There May Not Be a Santa to Visit This Christmas Season—Here's Why
A shortage could affect your ability to get a pic with Jolly Old Saint Nick.
For many of us, going to see Santa was a highlight of the Christmas season as a kid. You got to sit on his lap and tell him the top items on your list—and on Christmas morning, you found out if Old Saint Nick delivered on his promises. The tradition has continued, and perhaps you've taken your own kids and grandkids to get their photo taken on the big guy's lap. This year, however, experts have cautioned that Santa Claus may not make any early trips down from the North Pole. Read on to find out why there might not be a Santa to visit this Christmas season.
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Traditions around Jolly Old Saint Nicholas go back hundreds of years.
The legend of Santa dates back to the 3rd century, according to History.com, when Saint Nicholas was the real-life patron saint of children. After his death, Saint Nick remained popular, and we have the Dutch to thank for introducing "Santa Claus" (derived from the Dutch nickname "Sinter Klaas") to American popular culture in the 18th century. Saint Nick's fame only grew—with Washington Irving naming him the patron saint of New York in 1809—and Santa soon became synonymous with the newer tradition of gift-giving on Christmas.
How we've come to picture Santa's jolly appearance is attributed to Clement Clarke Moore's 1822 poem "A Visit From St. Nicholas," commonly referred to as "'Twas the Night Before Christmas," per History.com. As for the shopping mall Santa that we know and love, he started as a life-size model at a Philadelphia shop in 1841, with stores later teasing the appearance of a visit from a "live" Santa Claus.
Santa has also been a staple in the Macy's Thanksgiving Day Parade since its inaugural year in 1924. To this day, children still visit Macy's department stores and retailers across the country to take their pictures with Santa. Unfortunately, this beloved tradition is facing a major impediment.
Santa Claus may not be coming to town.
Santa Claus is in charge of making his list and checking it twice, but he might have to figure out gifts without hearing from kids directly. According to a newsletter from NPR's Planet Money podcast, there's a high demand for Santa's services, and his elves are struggling to accommodate his busy schedule.
"Here at Hire Santa, demand is higher than it's ever been before," Mitch Allen, founder and "Head Elf" of HireSanta.com, a staffing agency for holiday entertainers, told Planet Money. In fact, demand is up a whopping 125 percent compared to pre-COVID years.
"We are turning down more events this year than we've ever turned down before," Allen said. "There's definitely a shortage of Santas."
COVID concerns threw a wrench in Santa's plans.
Allen attributes the shortage to that elusive "return to normalcy" so many of us have been clamoring for, especially during the holiday season. Businesses opted not to have in-person visits when COVID was at its height over the last two years, and some professional Santas—who are older and more likely to have health conditions—retired when the pandemic hit.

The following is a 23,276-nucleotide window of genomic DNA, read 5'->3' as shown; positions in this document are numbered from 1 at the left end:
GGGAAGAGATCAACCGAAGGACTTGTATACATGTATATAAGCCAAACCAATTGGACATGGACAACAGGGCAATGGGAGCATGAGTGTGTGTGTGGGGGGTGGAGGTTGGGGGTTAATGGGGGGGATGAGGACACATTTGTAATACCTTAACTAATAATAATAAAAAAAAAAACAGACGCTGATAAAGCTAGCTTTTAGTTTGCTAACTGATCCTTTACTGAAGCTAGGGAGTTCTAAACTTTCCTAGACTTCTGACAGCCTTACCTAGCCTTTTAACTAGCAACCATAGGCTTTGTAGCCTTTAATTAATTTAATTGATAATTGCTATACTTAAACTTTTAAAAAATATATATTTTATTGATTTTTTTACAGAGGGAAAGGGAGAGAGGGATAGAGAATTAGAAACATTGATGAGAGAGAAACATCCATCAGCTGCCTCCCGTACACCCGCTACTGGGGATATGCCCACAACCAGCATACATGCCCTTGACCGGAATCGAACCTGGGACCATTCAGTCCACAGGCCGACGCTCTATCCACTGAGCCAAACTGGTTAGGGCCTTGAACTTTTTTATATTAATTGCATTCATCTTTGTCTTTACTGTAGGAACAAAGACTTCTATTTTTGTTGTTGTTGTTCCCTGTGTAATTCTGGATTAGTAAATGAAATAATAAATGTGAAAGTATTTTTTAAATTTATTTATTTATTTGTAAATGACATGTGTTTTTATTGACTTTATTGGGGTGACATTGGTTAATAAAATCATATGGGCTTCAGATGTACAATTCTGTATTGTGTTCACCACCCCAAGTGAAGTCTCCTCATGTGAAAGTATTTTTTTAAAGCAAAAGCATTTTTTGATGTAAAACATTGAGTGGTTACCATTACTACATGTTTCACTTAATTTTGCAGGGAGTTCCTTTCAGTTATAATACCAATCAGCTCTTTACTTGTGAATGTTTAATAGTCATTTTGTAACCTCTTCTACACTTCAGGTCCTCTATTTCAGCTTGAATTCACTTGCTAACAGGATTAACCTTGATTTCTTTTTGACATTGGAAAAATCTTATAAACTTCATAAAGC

This year, in-person traditions are back and Santas are making a bit more money for spreading Christmas cheer (thanks to the simple law of supply and demand). Still, there are only so many Santas willing, able, and eligible to take on the jobs.
Many employers are looking for "real-bearded Santas," Allen told Planet Money, and that familiar facial hair can take anywhere from six months to a year to grow. There are also a whole host of requirements and background checks for professional Santas.
Thankfully, Stephen Arnold, president of the International Brotherhood of Real-Bearded Santas (and a professional Santa himself), assured Planet Money that the number of Santas is slowly climbing back to pre-pandemic levels, and a "shortage" might be a bit of an exaggeration. Inability to book could just depend on when you're looking to have Santa visit.
"Today, I probably had 10 calls asking me to come on Saturday, Dec. 17," Arnold told Planet Money, pointing to more desirable time slots. "No, I can't. I'm busy. I've been booked for weeks and weeks. But if you're willing to have Santa on like Tuesday morning, or Wednesday afternoon, it could still work."
The shortage isn't stopping some shopping malls from hosting Santas.
Speaking to Arnold's point, shopping malls in certain parts of the country have yet to feel the pangs of a real Santa shortage, according to the Daily Herald. Malls in the suburbs of Chicago have thankfully been able to maintain Santa's regular appearances.
"Knock on wood, we have had no problems," Lisa Aurand, marketing and business development manager of Yorktown Center in Lombard, Illinois, told the Daily Herald, confirming that their Santa was booked through mall Santa company Amuse Matte.
"The Santa schedule here is the same as in previous years," Bonni Pear, a public relations representative for Woodfield Mall in Schaumburg, Illinois, also told the outlet. "There are lots of people, lots of interest and no issue here at the mall." According to Pear, the mall's Santa was booked through Cherry Hill Programs, which sent Santa to visit several malls across the Chicago area.
Warwick Mall in Rhode Island still has Santas on staff as well, NBC-affiliate WJAR reported, so it might be worth it to reach out to your local mall or retailer to confirm whether Saint Nick plans to make an appearance. For those planning events for next year, Allen suggests looking into things early, as Hire Santa is already taking appointments for 2023.